GOSPEL UNITY & GENDER!
Outside the Lines – Part 4
by Jeremy Fair
12 “All things are lawful for me,” but not all things are
helpful. “All things are lawful for me,” but I will not be dominated by
anything. 13 “Food is meant for the stomach and the stomach for food”—and
God will destroy both one and the other. The body is not meant for sexual
immorality, but for the Lord, and the
Lord for the body. 14 And God raised the Lord and will
also raise us up by his power. 15 Do you not know that your
bodies are members of Christ? Shall I then take the members of Christ and make
them members of a prostitute? Never! 16 Or do you not know that he who is joined[d] to
a prostitute becomes one body with her? For, as it is written, “The
two will become one flesh.” 17 But he who is joined to the Lord becomes one spirit with
him. 18 Flee from sexual immorality. Every other sin[e] a
person commits is outside the body, but the sexually immoral person sins
against his own body. 19 Or do you not know that your body is a temple of the Holy
Spirit within you, whom you have from God? You
are not your own, 20 for you were bought with a price. So
glorify God in your body.
We’ve previously considered how our culture is
plagued by political division, racial division, and class division and it will
come as no surprise that there is also division on the issues of gender, sexuality,
marriage, and many other related matters.
But, what about the church? Is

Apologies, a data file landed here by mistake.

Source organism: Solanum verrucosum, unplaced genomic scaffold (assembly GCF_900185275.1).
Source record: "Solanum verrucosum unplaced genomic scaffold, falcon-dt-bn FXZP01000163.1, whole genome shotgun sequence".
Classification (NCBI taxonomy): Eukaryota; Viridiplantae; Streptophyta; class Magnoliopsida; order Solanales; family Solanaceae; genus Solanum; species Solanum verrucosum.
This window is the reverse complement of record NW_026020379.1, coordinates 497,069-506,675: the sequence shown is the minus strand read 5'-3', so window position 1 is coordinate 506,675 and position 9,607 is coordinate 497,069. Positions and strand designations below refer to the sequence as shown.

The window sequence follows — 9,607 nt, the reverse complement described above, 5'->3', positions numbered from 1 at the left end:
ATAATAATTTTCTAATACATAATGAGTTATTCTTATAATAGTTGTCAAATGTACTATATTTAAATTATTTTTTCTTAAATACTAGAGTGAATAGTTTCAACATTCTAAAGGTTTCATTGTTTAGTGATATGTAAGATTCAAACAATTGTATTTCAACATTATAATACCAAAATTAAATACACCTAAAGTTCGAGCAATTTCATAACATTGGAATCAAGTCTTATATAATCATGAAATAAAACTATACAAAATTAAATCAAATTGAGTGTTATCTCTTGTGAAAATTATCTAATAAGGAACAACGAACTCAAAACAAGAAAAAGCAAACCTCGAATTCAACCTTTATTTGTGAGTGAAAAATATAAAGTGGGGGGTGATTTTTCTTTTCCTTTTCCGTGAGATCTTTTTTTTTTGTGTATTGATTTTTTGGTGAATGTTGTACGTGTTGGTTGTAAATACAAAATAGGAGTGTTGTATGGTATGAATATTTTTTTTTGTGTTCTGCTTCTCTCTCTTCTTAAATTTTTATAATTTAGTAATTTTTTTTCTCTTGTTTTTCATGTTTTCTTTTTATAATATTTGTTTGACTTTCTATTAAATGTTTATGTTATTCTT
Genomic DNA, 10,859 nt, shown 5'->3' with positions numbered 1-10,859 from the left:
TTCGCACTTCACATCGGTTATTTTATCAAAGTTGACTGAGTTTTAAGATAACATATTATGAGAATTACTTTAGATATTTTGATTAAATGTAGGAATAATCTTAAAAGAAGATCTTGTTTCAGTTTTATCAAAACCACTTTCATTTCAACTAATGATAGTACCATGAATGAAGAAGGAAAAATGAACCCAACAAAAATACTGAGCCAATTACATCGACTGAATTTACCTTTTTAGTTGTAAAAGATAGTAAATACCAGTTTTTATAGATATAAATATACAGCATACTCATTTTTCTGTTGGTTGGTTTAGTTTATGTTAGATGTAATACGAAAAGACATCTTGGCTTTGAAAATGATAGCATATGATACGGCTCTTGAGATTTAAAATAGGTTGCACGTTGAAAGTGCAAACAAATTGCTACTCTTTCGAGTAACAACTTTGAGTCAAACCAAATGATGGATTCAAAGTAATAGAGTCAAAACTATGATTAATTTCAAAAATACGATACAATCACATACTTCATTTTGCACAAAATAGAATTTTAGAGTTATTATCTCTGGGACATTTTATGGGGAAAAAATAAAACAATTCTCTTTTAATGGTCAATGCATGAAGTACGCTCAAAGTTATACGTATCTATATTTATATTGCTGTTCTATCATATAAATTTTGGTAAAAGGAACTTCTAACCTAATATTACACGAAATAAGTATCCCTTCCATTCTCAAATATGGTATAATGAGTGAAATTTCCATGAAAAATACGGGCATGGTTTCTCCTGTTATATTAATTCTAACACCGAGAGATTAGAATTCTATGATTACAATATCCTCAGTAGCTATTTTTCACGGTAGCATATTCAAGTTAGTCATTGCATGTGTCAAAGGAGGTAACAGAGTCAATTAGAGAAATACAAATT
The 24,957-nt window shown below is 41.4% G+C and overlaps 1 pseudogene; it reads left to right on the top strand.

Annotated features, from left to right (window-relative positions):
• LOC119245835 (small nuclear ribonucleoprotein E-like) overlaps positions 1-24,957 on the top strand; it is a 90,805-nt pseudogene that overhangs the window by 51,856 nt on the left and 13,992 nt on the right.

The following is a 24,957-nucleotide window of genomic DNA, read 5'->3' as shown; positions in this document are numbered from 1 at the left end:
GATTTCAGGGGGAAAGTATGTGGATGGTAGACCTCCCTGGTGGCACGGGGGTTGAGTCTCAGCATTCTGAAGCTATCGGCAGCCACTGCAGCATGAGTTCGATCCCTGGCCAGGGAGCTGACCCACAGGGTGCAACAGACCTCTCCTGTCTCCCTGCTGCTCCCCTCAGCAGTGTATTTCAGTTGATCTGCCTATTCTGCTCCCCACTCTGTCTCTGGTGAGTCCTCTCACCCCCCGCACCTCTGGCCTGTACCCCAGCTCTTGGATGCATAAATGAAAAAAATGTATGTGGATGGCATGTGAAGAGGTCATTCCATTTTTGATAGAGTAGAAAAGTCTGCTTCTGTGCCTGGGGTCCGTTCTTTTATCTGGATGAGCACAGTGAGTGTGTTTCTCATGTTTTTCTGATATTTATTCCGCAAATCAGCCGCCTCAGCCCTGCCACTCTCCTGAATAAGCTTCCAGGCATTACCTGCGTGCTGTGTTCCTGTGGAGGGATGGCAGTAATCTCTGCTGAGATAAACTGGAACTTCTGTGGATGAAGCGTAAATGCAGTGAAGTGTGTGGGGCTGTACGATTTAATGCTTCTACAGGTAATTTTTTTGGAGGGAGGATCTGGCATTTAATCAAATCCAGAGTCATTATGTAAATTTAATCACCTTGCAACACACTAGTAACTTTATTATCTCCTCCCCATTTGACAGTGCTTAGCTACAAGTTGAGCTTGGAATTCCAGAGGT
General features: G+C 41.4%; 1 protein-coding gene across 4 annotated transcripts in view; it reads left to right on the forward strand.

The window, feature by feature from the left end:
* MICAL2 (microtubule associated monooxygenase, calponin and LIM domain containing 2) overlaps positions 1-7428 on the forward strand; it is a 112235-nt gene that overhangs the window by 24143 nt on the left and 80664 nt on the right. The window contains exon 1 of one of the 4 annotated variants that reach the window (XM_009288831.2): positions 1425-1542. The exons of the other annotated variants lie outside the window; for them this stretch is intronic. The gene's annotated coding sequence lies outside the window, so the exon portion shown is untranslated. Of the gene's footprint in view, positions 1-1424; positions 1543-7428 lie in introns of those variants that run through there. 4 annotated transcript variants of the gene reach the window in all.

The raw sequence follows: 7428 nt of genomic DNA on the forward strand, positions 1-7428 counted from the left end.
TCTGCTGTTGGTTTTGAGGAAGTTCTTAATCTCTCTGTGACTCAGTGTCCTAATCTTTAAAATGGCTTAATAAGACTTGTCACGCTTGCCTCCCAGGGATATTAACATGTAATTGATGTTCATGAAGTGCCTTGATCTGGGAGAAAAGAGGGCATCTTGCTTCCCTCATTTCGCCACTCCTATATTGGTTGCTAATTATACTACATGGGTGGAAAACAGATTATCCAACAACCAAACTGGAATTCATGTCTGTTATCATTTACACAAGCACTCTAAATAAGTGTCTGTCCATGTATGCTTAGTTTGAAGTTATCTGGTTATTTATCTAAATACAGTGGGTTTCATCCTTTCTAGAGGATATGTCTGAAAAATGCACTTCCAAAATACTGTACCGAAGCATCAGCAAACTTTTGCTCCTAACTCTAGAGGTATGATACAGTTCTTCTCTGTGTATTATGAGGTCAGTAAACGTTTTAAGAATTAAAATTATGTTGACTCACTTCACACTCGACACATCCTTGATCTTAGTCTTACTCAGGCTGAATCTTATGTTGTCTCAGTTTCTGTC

there also division and disunity in the church when it comes to gender, sexuality,
marriage and all of the related matters?
I believe there is. Over the last
20-30 years, the church has experienced growing disagreement and disunity over these
issues and it’s staggering how quickly things have changed.
Consider: 50 years ago, only 9% of
identifying Christians believed that homosexuality was biblically
acceptable. In 2007, that number had
risen to 25%; and now, in 2016, 54% of identifying Christians believe that
homosexuality is biblically acceptable and there are similar trends when it
comes to same-sex marriage. Many of these
changing perspectives are generational. For
example, millennials, people that are currently 15-35, are twice as likely as
their parents to view homosexuality and same-sex marriage as biblically
acceptable and here’s what I want you to understand, those differing views and
this apparent generational divide has created division and disunity within the
church and we’ve got to figure out a better way to respond than just saying, “Stop it!”
It’s clear from our passage that sexual
sin, sexual brokenness, and sexual divisions are not new problems and they
aren’t uniquely American problems. 2,000
years ago, the Corinthians lived in a licentious culture where sexual
immorality was rampant and the church was not immune.
It’s tempting to believe that if the
culture wasn’t politically polarized then the church wouldn’t be polarized, if
the culture wasn’t bigoted then the church wouldn’t experience bigotry, and if
the culture wasn’t sexually decadent and immoral then the church wouldn’t have
any problems with sexual immorality.
It’s tempting to believe that the culture is the cause of all our
problems but that just isn’t the case. In
the previous chapter, 1 Corinthians 5, Paul tells us that there was sexual